The CPO’s Stocking Stuffer

Here's a question to the Spend Matters community. If you had only $197 to spend on unique and pragmatic insight into the procurement and operations world, how would you allocate it? Well, I'd hope given the time value of money argument, you'd spend a few minutes on Spend Matters. But if we're talking hard cash -- after all, Lord Byron, the famous poet, once proclaimed that "cash is [the only] virtue" -- then I'd get a check in the mail to Global CPO, Doug Smock's monthly print newsletter.

Doug's been an editorial force in the procurement world for years and his book, Straight to the Bottom Line, has become required reading in a number of procurement organizations that I know (both up and down the ranks). Earlier in his career, Doug served as Editor in Chief of Purchasing, back when you actually had to read the infamous publication from cover-to-cover to be conversant in related cocktail conversation. Now, you can just turn to the top blogs in the sector to analyze the more interesting bits and tell you which articles that are worth your time.

Post Purchasing, Doug has turned the corner in his career as an entrepreneurial editor and publisher. The first issue of Global CPO includes a number of articles and observations that go into far more detail on topics than this blog ever does. For example, Doug profiles Goodyear's success in detail sourcing "low-cost tires, raw materials, indirect materials and capital equipment" throughout Asia. And these aren't commodity buys -- they're highly strategic to the business. For example, according to Doug, Goodyear has recently doubled its steel wire spend in low cost regions without any compromise in quality by closely aligning different operating units within its organization.

The issue is packed with insider knowledge. For example, did you know that "alarmed by a stunning third quarter loss ... Chrysler retained a team of McKinsey [consultants] who helped steer a turnaround known as CORE, for 'costs down, revenues up, execution'. Close to a dozen consultants have set up shop in Chrylser HQ ... sadly, one of their main functions is to make sure that cost-savings ideas actually get implemented." For all those doing the math, figuring a typical McKinsey blended rate in the $3,500-$4,000K range, that's nearly a million bucks a month, a sum the US executives probably had to ask Dr. Z about before pulling the trigger on.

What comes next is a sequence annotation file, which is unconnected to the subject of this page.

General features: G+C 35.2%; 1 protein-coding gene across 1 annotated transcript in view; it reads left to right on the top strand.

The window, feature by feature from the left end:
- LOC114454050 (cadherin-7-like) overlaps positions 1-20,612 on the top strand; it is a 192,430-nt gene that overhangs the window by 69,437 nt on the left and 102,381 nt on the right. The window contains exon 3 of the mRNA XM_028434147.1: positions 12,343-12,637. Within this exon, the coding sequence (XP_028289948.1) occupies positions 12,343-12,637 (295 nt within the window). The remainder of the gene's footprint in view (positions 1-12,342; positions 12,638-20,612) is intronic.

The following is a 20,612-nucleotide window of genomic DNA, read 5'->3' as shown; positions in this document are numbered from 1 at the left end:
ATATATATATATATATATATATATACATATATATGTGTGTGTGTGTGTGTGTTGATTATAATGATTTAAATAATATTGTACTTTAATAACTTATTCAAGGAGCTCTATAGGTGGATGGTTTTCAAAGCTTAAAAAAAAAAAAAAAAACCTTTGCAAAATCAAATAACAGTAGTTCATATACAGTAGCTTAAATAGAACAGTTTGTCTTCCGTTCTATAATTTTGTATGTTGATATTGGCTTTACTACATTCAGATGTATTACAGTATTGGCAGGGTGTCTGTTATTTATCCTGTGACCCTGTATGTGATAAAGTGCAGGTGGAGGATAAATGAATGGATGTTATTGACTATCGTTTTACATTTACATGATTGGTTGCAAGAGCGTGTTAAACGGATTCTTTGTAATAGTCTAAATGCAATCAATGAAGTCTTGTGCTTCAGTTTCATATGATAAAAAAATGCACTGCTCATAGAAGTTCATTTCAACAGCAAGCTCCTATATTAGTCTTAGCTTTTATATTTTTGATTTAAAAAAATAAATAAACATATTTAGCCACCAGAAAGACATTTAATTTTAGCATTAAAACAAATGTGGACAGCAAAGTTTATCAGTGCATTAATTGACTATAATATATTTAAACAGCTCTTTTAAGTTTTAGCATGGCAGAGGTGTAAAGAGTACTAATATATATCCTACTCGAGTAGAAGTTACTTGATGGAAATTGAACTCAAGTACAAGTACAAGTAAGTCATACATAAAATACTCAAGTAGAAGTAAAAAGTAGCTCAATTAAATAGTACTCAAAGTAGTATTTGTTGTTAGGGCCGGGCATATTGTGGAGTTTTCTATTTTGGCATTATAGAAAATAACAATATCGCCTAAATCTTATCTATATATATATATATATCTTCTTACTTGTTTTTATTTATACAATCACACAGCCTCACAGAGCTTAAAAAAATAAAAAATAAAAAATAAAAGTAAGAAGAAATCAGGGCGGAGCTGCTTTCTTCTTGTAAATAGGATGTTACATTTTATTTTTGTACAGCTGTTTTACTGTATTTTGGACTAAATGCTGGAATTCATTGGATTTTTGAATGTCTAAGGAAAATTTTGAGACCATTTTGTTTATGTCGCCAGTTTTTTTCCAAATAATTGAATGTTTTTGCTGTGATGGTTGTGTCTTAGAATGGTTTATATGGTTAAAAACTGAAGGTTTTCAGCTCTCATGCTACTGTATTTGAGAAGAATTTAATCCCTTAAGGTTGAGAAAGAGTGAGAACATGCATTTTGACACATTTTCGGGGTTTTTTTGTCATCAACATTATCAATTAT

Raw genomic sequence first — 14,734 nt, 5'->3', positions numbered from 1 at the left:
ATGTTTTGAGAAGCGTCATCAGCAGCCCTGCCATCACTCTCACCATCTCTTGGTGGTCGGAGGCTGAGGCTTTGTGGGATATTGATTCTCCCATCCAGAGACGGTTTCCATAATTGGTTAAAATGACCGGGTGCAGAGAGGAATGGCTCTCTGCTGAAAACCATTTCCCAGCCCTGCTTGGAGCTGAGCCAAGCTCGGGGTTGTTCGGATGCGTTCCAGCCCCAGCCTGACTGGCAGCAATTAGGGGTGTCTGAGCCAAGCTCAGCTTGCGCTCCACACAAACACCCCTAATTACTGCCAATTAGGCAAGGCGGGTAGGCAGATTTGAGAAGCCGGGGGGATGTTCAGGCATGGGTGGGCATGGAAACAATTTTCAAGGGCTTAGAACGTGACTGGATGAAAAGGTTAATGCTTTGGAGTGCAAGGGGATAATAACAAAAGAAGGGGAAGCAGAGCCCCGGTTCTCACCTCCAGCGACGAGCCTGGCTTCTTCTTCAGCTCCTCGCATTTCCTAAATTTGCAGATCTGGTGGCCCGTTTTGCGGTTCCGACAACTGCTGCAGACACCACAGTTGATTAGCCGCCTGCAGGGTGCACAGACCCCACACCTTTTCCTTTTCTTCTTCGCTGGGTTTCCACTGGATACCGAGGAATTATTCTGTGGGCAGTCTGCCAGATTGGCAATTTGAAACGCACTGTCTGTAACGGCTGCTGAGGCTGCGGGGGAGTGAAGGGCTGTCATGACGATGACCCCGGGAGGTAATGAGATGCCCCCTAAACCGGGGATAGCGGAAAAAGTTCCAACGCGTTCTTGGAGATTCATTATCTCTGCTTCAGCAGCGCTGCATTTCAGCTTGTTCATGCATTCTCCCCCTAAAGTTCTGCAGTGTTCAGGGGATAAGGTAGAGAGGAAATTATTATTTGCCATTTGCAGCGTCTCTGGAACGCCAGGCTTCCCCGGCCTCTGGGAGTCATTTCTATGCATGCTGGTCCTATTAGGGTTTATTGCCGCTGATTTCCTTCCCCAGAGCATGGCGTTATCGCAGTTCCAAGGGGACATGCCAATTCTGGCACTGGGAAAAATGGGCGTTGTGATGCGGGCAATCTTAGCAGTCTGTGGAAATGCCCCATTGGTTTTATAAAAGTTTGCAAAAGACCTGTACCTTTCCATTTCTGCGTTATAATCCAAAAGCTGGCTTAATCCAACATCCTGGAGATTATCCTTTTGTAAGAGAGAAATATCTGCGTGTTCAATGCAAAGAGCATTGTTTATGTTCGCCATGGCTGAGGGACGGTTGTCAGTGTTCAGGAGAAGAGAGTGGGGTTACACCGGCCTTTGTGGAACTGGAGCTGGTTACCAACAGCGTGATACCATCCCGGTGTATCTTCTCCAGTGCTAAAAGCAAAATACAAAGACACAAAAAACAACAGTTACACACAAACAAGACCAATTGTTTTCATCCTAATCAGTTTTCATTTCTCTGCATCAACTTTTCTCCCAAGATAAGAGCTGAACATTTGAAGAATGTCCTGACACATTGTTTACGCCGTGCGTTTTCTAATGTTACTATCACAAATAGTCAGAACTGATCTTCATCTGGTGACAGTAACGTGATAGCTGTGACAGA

The newsletter also includes an interview with Kevin Costello of Ariba which is worth looking at. But Kevin gets one thing slightly incorrect -- the genesis of the original merger / acquisition talks with FreeMarkets. The actual start of these early talks began after a couple of glasses of Bordeaux and a napkin sketch at an AMR Research event in 2002. That was when I chatted with Ariba's then CMO, Michael Schmitt, before we took the concept and argument up the food chains in our respective companies.

But back to the subject at hand: Doug's newsletter gig. If you're not convinced that it's worth paying a few bucks for Doug's insights, he'll even mail you a free sample issue. Personally, I don't need convincing. My check is in the mail. And your's should be too.

Jason Busch

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